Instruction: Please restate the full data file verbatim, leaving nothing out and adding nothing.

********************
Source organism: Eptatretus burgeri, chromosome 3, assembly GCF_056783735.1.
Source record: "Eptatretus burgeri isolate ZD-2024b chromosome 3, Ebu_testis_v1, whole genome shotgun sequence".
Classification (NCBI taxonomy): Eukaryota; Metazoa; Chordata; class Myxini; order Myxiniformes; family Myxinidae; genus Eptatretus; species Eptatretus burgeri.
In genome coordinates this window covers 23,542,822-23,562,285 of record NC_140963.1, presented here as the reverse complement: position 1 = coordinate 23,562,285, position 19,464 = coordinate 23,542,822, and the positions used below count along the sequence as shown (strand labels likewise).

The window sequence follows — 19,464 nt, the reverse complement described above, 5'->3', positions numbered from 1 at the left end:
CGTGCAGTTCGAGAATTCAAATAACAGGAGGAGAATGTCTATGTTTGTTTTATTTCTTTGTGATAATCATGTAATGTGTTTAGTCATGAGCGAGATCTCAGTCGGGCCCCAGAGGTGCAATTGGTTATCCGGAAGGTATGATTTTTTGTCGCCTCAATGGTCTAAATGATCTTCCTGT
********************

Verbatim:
Source organism: Eptatretus burgeri, chromosome 3, assembly GCF_056783735.1.
Source record: "Eptatretus burgeri isolate ZD-2024b chromosome 3, Ebu_testis_v1, whole genome shotgun sequence".
Classification (NCBI taxonomy): Eukaryota; Metazoa; Chordata; class Myxini; order Myxiniformes; family Myxinidae; genus Eptatretus; species Eptatretus burgeri.
In genome coordinates this window covers 23,542,822-23,562,285 of record NC_140963.1, presented here as the reverse complement: position 1 = coordinate 23,562,285, position 19,464 = coordinate 23,542,822, and the positions used below count along the sequence as shown (strand labels likewise).

The window sequence follows — 19,464 nt, the reverse complement described above, 5'->3', positions numbered from 1 at the left end:
CGTGCAGTTCGAGAATTCAAATAACAGGAGGAGAATGTCTATGTTTGTTTTATTTCTTTGTGATAATCATGTAATGTGTTTAGTCATGAGCGAGATCTCAGTCGGGCCCCAGAGGTGCAATTGGTTATCCGGAAGGTATGATTTTTTGTCGCCTCAATGGTCTAAATGATCTTCCTGT